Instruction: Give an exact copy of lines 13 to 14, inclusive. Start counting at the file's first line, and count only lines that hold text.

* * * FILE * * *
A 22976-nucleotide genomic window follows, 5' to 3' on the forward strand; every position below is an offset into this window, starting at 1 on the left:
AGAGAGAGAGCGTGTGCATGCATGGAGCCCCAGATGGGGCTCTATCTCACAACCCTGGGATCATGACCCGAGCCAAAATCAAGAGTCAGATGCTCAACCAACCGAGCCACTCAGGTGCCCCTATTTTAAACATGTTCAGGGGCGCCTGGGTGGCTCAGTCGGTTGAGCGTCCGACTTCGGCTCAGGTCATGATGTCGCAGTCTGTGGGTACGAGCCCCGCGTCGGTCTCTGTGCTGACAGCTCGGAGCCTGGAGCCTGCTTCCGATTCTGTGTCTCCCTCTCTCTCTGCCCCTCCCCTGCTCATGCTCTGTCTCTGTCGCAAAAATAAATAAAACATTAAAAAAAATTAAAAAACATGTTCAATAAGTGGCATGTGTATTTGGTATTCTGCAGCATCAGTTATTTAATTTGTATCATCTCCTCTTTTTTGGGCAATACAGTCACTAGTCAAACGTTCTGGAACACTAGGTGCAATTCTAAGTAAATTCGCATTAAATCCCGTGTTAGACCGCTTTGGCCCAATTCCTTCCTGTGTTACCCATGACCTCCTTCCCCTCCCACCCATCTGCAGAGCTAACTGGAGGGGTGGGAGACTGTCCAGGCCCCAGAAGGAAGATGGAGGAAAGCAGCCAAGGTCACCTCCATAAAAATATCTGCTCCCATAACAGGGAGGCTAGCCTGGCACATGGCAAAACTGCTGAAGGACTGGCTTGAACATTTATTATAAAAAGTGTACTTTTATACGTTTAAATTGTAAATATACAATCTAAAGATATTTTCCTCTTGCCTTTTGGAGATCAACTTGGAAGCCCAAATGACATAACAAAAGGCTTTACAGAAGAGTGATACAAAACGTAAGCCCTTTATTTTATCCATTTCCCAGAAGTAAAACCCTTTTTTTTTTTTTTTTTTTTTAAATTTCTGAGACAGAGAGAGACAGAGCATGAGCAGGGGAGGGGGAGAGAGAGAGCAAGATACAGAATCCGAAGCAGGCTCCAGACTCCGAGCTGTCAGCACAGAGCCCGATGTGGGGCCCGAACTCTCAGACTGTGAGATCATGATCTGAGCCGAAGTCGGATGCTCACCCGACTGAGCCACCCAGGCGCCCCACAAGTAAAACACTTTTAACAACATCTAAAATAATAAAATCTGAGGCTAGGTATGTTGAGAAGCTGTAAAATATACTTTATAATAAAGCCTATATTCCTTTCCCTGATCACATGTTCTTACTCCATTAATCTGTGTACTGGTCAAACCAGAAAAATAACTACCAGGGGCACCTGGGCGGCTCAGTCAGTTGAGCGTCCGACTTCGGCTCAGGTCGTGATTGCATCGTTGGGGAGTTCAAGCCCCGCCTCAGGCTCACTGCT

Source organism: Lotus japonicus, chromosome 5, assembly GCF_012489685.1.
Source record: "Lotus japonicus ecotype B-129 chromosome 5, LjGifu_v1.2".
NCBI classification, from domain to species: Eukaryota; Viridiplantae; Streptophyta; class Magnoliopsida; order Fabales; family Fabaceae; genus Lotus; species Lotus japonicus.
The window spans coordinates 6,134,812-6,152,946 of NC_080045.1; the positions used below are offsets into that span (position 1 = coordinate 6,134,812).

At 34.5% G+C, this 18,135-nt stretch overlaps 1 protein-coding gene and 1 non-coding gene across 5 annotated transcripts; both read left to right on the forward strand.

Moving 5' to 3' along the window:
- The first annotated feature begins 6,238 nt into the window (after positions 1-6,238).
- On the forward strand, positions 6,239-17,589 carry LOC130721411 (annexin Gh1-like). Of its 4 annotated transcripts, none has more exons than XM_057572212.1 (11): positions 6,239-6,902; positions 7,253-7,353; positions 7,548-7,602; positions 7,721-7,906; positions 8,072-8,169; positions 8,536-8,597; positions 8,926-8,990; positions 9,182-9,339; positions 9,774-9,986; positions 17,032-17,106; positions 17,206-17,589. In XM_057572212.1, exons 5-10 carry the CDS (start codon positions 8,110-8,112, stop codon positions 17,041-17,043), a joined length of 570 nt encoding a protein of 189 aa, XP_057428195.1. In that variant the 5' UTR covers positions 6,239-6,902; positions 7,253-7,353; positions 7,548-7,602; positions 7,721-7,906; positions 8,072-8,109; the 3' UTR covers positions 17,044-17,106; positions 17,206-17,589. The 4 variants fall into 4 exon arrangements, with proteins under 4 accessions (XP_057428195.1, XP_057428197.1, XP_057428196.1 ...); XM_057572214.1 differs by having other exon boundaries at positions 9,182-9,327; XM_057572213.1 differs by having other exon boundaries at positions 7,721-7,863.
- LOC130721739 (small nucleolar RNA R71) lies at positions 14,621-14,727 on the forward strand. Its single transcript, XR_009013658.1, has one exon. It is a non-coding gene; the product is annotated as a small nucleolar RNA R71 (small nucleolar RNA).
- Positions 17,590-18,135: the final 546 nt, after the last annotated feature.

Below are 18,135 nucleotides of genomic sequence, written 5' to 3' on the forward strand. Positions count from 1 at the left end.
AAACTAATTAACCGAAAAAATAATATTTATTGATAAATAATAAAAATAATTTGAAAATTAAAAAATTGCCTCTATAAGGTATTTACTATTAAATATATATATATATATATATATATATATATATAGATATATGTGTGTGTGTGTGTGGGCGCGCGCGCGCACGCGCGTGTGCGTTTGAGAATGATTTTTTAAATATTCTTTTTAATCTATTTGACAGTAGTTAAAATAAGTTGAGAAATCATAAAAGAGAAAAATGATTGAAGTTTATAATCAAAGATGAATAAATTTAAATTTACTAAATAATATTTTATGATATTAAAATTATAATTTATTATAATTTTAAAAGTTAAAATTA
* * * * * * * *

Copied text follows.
Below are 18,135 nucleotides of genomic sequence, written 5' to 3' on the forward strand. Positions count from 1 at the left end.
AAACTAATTAACCGAAAAAATAATATTTATTGATAAATAATAAAAATAATTTGAAAATTAAAAAATTGCCTCTATAAGGTATTTACTATTAAATATATATATATATATATATATATATATATATAGATATATGTGTGTGTGTGTGTGGGCGCGCGCGCGCACGCGCGTGTGCGTTTGAGAATGATTTTTTAAATATTCTTTTTAATCTATTTGACAGTAGTTAAAATAAGTTGAGAAATCATAAAAGAGAAAAATGATTGAAGTTTATAATCAAAGATGAATAAATTTAAATTTACTAAATAATATTTTATGATATTAAAATTATAATTTATTATAATTTTAAAAGTTAAAATTA